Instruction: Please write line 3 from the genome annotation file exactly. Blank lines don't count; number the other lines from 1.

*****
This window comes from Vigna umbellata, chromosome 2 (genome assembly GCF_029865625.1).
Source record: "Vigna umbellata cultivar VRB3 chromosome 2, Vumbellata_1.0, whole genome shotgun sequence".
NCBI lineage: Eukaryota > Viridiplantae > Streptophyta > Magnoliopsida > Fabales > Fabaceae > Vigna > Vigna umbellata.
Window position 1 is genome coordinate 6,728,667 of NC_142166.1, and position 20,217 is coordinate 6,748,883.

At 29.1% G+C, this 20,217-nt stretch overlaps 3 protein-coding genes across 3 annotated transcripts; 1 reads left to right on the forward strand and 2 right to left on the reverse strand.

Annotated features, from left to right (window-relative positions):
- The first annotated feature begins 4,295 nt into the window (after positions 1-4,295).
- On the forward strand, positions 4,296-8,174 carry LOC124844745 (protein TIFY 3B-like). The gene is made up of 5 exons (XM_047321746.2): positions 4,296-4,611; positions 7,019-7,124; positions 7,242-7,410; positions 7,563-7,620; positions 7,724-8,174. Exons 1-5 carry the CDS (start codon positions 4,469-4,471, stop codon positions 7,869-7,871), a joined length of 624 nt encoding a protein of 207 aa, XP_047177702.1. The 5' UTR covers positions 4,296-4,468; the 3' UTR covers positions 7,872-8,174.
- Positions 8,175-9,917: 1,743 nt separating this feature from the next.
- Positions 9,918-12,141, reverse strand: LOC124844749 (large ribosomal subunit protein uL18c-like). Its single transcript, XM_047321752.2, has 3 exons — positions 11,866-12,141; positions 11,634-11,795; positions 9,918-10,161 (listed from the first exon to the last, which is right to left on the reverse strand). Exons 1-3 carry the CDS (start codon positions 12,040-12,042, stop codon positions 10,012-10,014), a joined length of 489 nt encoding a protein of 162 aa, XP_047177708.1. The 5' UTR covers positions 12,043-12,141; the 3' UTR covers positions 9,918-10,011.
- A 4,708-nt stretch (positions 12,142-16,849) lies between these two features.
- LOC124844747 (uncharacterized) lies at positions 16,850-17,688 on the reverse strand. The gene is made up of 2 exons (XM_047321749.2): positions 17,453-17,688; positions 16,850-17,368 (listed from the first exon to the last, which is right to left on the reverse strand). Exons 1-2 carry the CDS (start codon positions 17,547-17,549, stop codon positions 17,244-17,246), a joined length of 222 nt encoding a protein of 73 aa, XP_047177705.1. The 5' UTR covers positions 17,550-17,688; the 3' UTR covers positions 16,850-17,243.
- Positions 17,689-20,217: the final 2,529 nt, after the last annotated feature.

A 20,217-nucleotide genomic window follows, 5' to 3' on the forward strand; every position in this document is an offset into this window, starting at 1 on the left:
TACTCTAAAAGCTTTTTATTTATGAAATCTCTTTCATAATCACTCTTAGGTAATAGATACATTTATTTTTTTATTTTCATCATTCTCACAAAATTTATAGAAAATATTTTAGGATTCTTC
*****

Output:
NCBI lineage: Eukaryota > Viridiplantae > Streptophyta > Magnoliopsida > Fabales > Fabaceae > Vigna > Vigna umbellata.